Residents' perceptions of work environment during their postgraduate medical training in Pakistan

Bilal Iqbal Avan, S A Raza, S Khokhar, F Awan, N Sohail, S Rashid, H Hamza

Research output: Contribution to journalArticle

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Abstract

BACKGROUND: In Pakistan, there is a lack of information about the work environment of residency programs. This lack is a major impediment in their improvement. One of the approaches for improvement in these programs can be directed through the residents' own perception of their working conditions. Therefore, we collected data which would reflect working conditions of residents. AIM: To assess the perceived status of "work environment" in different specialities. MATERIALS AND METHODS: A cross-sectional survey was conducted in four teaching hospitals of Karachi from July 1999 to January 2000. Residents from selected programs were grouped into four broad groups: specialist, medical, surgical and multidisciplinary. Responses of residents were obtained on a Likert scale of 0 to 4. Indices were formed for two components of work environment: academic and mistreatment. STATISTICAL ANALYSIS: Differences between residents' groups were assessed through analysis of variance (ANOVA) at 5% significance. RESULTS: A total of 341 registered residents responded (response rate: 75%). Surgical residents were working more than 80 h/week and this was more than the other three groups. Medical residents were spending the highest actual time on research and teaching activities (10% and 14%, respectively). Academic index score was highest for surgical group (15.81, SD = 4.69) and lowest for multidisciplinary group (11.82, SD = 4.80). Medical group had the highest perceived mistreatment index score (5.56, SD = 4.57). CONCLUSIONS: In a study of work environment of residency programs, differential impact was found for the four groups on work environment perceptions. Most of the residents recognized undergraduate teaching, grand rounds, patient rounds and seminars or workshops as contributing to their academic learning. Reporting of sexual harassment was low, indicating either underreporting or cultural dynamics of our setting.
Original languageEnglish
Pages (from-to)17-18
Number of pages2
JournalJournal of Postgraduate Medicine
Volume52
Issue number1
Publication statusPublished - 2006

Fingerprint

Pakistan
Teaching Rounds
Internship and Residency
Sexual Harassment
Teaching Hospitals
Analysis of Variance
Teaching
Cross-Sectional Studies
Learning
Education
Research

Keywords

  • Adult
  • Analysis of Variance
  • Attitude of Health Personnel
  • Cross-Sectional Studies
  • Education, Medical, Graduate
  • Female
  • Humans
  • Internship and Residency
  • Job Satisfaction
  • Male
  • Pakistan
  • Questionnaires
  • Sexual Harassment
  • Social Environment
  • Work Schedule Tolerance
  • Workload

Cite this

Iqbal Avan, B., Raza, S. A., Khokhar, S., Awan, F., Sohail, N., Rashid, S., & Hamza, H. (2006). Residents' perceptions of work environment during their postgraduate medical training in Pakistan. Journal of Postgraduate Medicine, 52(1), 17-18.

Residents' perceptions of work environment during their postgraduate medical training in Pakistan. / Iqbal Avan, Bilal; Raza, S A; Khokhar, S; Awan, F; Sohail, N; Rashid, S; Hamza, H.

In: Journal of Postgraduate Medicine, Vol. 52, No. 1, 2006, p. 17-18.

Research output: Contribution to journalArticle

Iqbal Avan, B, Raza, SA, Khokhar, S, Awan, F, Sohail, N, Rashid, S & Hamza, H 2006, 'Residents' perceptions of work environment during their postgraduate medical training in Pakistan', Journal of Postgraduate Medicine, vol. 52, no. 1, pp. 17-18.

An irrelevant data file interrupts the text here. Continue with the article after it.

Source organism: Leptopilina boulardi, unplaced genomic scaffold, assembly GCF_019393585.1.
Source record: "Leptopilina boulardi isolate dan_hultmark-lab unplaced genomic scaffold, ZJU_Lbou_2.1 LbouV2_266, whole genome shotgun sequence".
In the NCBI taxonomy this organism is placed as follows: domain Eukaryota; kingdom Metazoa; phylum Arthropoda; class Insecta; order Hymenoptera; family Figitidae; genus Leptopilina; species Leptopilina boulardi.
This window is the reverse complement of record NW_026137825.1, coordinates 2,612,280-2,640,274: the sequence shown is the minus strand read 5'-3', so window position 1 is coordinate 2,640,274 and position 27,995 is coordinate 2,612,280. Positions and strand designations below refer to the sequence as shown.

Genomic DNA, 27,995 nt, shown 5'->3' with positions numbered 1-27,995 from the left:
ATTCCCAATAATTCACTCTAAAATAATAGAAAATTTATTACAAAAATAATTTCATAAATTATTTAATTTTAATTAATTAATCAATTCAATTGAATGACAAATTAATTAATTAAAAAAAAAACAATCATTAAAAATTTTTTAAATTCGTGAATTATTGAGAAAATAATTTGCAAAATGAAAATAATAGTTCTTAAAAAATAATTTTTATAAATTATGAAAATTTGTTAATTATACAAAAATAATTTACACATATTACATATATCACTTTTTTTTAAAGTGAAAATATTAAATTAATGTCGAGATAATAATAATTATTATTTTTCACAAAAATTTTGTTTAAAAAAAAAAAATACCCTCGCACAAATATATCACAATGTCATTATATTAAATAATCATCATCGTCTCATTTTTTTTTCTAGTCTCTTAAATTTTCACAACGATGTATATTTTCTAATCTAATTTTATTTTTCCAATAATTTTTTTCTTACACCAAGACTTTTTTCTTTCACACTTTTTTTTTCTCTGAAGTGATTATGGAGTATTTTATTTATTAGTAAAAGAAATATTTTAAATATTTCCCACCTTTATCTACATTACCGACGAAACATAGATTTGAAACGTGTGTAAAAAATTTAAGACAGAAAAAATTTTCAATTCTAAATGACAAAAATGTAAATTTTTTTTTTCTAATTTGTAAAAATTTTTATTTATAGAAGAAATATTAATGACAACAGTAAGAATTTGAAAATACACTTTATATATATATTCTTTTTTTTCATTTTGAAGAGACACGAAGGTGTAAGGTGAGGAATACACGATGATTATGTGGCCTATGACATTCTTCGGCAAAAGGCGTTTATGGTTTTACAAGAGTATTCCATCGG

Iqbal Avan B, Raza SA, Khokhar S, Awan F, Sohail N, Rashid S et al. Residents' perceptions of work environment during their postgraduate medical training in Pakistan. Journal of Postgraduate Medicine. 2006;52(1):17-18.
Iqbal Avan, Bilal ; Raza, S A ; Khokhar, S ; Awan, F ; Sohail, N ; Rashid, S ; Hamza, H. / Residents' perceptions of work environment during their postgraduate medical training in Pakistan. In: Journal of Postgraduate Medicine. 2006 ; Vol. 52, No. 1. pp. 17-18.
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abstract = "BACKGROUND: In Pakistan, there is a lack of information about the work environment of residency programs. This lack is a major impediment in their improvement. One of the approaches for improvement in these programs can be directed through the residents' own perception of their working conditions. Therefore, we collected data which would reflect working conditions of residents. AIM: To assess the perceived status of {"}work environment{"} in different specialities. MATERIALS AND METHODS: A cross-sectional survey was conducted in four teaching hospitals of Karachi from July 1999 to January 2000. Residents from selected programs were grouped into four broad groups: specialist, medical, surgical and multidisciplinary. Responses of residents were obtained on a Likert scale of 0 to 4. Indices were formed for two components of work environment: academic and mistreatment. STATISTICAL ANALYSIS: Differences between residents' groups were assessed through analysis of variance (ANOVA) at 5{\%} significance. RESULTS: A total of 341 registered residents responded (response rate: 75{\%}). Surgical residents were working more than 80 h/week and this was more than the other three groups. Medical residents were spending the highest actual time on research and teaching activities (10{\%} and 14{\%}, respectively). Academic index score was highest for surgical group (15.81, SD = 4.69) and lowest for multidisciplinary group (11.82, SD = 4.80). Medical group had the highest perceived mistreatment index score (5.56, SD = 4.57). CONCLUSIONS: In a study of work environment of residency programs, differential impact was found for the four groups on work environment perceptions. Most of the residents recognized undergraduate teaching, grand rounds, patient rounds and seminars or workshops as contributing to their academic learning. Reporting of sexual harassment was low, indicating either underreporting or cultural dynamics of our setting.",